View All Tomato Plant Variety
Height: 48 - 108" (1.22-2.74 m)
Plant Spacing: 24 - 48" (0.61-1.22 m)
Row Spacing: 36 - 48" (0.91-1.22 m)
Days to Maturity: 90 - 100
Growing Habit: Indeterminate
Sun: Full Sun
Size: Medium, Large
Shape: Medium, Large
Genetic Type: Heirloom
Variety Type: Non-Reds, Paste/Canning, Really Big Ones, Slicers
Disease Resistance: N/A
Salads, sandwiches, canned or eaten fresh
Pink Brandywine, Sudduth's
Information for Brandywine
An heirloom cultivar from an Amish lineage, the Brandywine tomato variety debuted in the Seed Savers Exchange collection back in 1982 through Ben Quisenberry, an Ohio gardener. Quisenberry obtained the Brandywine seeds from Dorris Sudduth Hill who claimed that the seeds had been in her family for more than 80 years.
The Brandywine is regarded as one of the top tomato cultivars in the United States. This slow-growing variety takes a maximum of 100 days to reach maturity. It is an indeterminate plant that yields medium to large pink-colored fruits. The fruits that erectly grows on its potato-leaved vines have a standard beefsteak shape.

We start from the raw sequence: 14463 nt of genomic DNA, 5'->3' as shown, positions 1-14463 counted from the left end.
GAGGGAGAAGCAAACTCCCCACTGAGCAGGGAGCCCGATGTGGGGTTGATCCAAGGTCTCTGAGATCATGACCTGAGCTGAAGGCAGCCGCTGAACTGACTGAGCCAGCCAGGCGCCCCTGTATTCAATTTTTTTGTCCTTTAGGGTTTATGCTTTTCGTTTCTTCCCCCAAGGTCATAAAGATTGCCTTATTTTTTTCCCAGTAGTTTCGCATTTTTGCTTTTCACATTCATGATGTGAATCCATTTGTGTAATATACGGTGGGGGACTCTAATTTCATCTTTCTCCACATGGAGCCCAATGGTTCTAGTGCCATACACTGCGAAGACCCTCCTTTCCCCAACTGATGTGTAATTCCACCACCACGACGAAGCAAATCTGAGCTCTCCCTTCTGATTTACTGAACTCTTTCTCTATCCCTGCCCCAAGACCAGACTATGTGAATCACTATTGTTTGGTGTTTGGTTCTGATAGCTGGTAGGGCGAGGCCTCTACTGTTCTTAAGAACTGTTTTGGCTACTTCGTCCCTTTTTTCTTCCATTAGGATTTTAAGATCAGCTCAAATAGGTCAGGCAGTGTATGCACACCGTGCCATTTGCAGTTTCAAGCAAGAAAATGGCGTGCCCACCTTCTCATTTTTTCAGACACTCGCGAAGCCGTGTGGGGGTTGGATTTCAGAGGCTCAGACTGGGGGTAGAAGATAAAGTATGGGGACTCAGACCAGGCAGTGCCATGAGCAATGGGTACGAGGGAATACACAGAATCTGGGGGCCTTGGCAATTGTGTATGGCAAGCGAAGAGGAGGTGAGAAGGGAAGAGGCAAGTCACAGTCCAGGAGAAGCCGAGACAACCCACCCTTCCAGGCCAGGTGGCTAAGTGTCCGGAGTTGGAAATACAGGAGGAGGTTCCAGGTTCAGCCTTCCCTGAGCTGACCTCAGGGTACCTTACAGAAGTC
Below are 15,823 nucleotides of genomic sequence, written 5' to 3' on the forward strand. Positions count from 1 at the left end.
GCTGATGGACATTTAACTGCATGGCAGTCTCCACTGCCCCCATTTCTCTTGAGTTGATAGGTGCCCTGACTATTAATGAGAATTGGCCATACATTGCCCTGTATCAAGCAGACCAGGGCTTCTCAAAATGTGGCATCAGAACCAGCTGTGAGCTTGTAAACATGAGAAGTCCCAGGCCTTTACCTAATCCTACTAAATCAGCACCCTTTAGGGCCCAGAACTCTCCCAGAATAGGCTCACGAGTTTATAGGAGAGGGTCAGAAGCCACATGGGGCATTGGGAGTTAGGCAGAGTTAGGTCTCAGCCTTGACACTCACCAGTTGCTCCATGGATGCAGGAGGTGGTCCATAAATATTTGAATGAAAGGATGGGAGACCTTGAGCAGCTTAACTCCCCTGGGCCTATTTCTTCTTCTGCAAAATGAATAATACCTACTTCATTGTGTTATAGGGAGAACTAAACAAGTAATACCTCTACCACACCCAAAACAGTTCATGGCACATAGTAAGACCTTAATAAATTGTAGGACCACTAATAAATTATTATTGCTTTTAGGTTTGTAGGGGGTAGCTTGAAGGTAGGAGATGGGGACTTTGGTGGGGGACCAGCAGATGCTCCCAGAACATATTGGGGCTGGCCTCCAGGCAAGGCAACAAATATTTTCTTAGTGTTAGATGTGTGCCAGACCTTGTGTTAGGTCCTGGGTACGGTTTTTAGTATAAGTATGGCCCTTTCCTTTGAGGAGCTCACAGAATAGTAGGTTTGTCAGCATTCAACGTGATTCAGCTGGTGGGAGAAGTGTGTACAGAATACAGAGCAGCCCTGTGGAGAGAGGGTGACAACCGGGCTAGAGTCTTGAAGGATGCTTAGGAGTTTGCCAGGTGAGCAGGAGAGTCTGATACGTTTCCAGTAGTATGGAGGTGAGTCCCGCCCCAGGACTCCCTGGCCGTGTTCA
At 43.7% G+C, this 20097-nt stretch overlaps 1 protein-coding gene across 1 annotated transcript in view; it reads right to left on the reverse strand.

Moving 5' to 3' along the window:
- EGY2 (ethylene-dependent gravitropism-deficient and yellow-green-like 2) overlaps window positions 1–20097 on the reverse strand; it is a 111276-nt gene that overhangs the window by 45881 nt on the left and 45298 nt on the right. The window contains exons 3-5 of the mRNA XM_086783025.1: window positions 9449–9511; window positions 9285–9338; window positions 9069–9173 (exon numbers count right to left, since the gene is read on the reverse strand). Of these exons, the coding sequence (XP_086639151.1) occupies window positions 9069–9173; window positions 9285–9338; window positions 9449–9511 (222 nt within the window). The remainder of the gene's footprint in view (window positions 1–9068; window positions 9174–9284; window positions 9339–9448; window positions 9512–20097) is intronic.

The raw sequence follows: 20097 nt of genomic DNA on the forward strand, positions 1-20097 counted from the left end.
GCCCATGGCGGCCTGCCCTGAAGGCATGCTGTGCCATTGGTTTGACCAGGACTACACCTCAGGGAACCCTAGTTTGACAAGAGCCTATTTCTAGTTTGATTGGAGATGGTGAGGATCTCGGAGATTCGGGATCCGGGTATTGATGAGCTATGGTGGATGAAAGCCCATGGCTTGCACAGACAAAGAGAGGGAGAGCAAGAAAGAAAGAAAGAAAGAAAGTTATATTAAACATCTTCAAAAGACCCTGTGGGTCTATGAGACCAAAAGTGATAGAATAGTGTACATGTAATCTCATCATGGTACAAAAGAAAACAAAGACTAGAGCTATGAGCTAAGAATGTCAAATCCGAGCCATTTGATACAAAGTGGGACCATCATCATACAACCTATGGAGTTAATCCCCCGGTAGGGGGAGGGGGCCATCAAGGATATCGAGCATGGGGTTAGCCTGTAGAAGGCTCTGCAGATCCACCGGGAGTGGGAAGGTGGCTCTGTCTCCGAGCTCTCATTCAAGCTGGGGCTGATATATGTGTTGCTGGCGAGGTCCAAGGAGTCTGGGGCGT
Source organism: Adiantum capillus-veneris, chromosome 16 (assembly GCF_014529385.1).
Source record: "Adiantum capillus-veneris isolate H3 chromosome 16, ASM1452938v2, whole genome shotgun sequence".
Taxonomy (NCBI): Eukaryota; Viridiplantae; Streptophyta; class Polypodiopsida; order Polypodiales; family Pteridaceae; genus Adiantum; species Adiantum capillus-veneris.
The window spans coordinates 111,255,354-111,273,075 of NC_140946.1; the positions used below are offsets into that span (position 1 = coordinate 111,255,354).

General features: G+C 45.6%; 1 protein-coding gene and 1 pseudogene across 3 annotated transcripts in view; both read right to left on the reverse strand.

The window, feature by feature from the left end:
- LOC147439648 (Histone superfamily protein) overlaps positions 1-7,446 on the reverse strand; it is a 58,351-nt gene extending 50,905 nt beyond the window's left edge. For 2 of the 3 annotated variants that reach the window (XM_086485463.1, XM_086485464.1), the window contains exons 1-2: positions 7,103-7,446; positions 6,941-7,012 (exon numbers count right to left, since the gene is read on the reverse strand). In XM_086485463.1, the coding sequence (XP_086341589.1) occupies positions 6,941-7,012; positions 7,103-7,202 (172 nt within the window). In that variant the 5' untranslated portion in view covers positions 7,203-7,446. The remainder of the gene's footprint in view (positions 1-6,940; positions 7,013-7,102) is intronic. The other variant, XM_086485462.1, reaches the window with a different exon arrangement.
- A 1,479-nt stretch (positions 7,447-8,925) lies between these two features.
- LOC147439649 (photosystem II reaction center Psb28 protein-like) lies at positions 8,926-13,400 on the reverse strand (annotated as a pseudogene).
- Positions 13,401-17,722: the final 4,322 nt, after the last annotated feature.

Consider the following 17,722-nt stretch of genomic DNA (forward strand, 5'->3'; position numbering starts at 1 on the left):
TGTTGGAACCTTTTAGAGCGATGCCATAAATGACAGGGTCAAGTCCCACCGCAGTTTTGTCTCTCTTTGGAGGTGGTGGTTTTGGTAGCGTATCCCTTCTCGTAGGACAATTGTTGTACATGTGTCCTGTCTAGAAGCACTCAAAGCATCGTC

Although the Brandywine fruits ripen late, they develop a lusciously sweet taste from their meaty flesh. These tomatoes are valued for their superior flavor above other tomato varieties. Labeled as having a "great tomatoey flavor", this variety has that sensational sweetness punched with a bit of sourness. Brandywine tomatoes also contain vitamins A and C, calcium, iron, and potassium like most tomatoes.
Brandywine tomatoes are commonly grown in many parts of the United States. Although it produces low yields per plant, it is heavily used in cooking and slicing making it a sought-out variety. Furthermore, its seeds are often grown indoors. They are supported by wire cages or stakes to boost production. As an heirloom tomato, Brandywine is prone to plant-destroying diseases so light watering and proper weed control is consistently required.
Photo Credit: Chiot's Run